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While several iterations of gold coins were struck over the years, none endured nearly as long as those bearing the famed and beloved Liberty Head – or Coronet – design. More on the Liberty Head.
From 1792 when American gold coins were first authorized for production, over the course of several gold rushes in the late-eighteenth and mid-nineteenth centuries, to 1933 when the U.S. Mint stopped minting gold coins for circulation, gold coins have sustained a long and storied history in the United States.
While several iterations of gold coins were struck over the years, none endured nearly as long as those bearing the famed and beloved Liberty Head – or Coronet – design.
Gold coins with this design, which depict a left-facing Lady Liberty on the obverse and the emblematic shield-bearing American eagle on the reverse, were initially produced in 1838 and ended their run in 1907.
The Liberty Head design was used for a staggering 69 years (1838-1907), exceeding any other version’s run by nearly half a century. Several denominations of gold coins were struck in the Liberty Head fashion, and the United States Gold Bureau offers clients the opportunity to own these gold investment pieces in various grades from NGC and PCGS in MS61 to MS64 condition.
Not only are gold coins a means of adding depth and value to any numismatic portfolio, but they are also a unique and meaningful way for buyers to invest in the narrative of American coinage.
The $10 denomination of gold coin was the first to be struck in the Liberty Head design, and began production in 1838. This was the first time the eagle was minted since 1804, prior to which it bore the Turban Head design. This is why the $10 piece was referred to as the eagle.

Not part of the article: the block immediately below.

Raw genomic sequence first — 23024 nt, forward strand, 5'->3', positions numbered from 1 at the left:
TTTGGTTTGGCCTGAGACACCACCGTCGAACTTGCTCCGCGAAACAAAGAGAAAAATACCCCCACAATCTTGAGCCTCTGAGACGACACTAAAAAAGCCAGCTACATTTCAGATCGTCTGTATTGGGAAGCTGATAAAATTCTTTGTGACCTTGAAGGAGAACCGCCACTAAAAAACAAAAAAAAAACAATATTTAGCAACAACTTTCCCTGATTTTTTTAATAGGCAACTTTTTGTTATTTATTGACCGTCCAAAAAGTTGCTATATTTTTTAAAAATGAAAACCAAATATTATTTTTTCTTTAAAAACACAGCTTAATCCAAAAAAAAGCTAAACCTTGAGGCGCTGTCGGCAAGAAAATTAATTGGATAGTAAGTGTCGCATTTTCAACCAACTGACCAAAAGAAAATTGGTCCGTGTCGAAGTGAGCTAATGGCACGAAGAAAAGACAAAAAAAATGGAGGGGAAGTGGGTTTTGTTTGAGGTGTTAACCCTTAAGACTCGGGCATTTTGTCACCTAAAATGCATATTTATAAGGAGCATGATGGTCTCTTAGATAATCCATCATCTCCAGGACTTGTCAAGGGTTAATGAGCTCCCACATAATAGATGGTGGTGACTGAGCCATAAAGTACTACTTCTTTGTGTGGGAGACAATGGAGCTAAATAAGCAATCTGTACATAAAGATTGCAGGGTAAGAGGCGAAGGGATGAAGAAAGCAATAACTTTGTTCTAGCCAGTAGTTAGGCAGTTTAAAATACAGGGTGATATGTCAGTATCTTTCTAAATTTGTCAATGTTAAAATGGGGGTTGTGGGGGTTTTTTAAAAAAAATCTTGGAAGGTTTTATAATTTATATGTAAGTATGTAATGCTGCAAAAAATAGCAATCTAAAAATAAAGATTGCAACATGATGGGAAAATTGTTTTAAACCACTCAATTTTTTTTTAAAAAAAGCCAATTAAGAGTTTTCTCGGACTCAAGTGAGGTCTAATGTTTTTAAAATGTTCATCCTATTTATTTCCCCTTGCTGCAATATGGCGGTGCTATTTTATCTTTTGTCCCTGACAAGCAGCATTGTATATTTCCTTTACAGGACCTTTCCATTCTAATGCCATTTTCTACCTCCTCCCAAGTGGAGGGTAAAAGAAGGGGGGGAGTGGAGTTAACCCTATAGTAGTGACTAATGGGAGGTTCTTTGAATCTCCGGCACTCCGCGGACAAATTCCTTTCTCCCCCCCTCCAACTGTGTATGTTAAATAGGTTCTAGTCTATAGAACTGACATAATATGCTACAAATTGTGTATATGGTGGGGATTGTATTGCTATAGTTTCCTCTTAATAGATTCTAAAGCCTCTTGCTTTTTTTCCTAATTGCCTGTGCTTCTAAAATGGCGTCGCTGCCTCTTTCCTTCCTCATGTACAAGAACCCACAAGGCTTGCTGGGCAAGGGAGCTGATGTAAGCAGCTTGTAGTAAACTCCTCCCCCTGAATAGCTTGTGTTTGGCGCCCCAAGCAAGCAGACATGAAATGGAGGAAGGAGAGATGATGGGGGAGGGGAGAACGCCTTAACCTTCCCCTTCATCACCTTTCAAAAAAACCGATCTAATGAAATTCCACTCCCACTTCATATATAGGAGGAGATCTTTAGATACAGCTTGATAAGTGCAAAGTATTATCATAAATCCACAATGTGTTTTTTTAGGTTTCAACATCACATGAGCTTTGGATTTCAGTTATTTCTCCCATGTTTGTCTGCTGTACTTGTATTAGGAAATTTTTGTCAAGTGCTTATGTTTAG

The Liberty Head eagle can be found in two variations: those with “no motto,” minted from 1838 to 1866, and those “with motto,” minted from 1866 to 1907. The “motto” in question is the famed phrase, “IN GOD WE TRUST,” and was added on a scroll above the eagle on the reverse of the coin. Other than this addition – as well as a minor tweak to Liberty’s portrait in 1839 – the design of the coin remained virtually unaltered throughout its production.
Mintage of the Liberty Head eagle was slow, not exceeding one million coins until the year 1847.
The half eagle went through two design iterations before being minted in Christian Gobrecht’s Liberty Head version in 1839. The Liberty Head half eagle also saw both “no motto” (1839-1866) and “with motto” (1866-1907) versions over its production span.
This coin is the only U.S. coin of a single design to be minted at all seven U.S. Mints: Philadelphia, Dahlonega, Charlotte, New Orleans, San Francisco, Carson City, and Denver.
Liberty Head quarter eagles were minted at Philadelphia, Charlotte, Dahlonega, New Orleans, and San Francisco, with respective C, D, O, and S mintmarks located on the coin’s reverse, above the denomination and below the eagle.
When the American coinage system was authorized in 1792, and for about a half-century after, there had been no plans to mint and circulate a gold dollar coin. However, several requests from lawmakers, three gold rushes and a resulting influx of bullion supply later, Congress was finally provoked into action and authorized a gold dollar coin in 1849 during the height of the California Gold Rush.
Shortly after, the American Civil War broke out, disrupting the U.S. economy and forcing federal coins out of circulation. It wasn’t until 1879 that gold circulated again, but even so, the gold dollar never regained its place in our monetary system. In its final years, the gold dollar was struck in small numbers, and production finally ceased in 1889.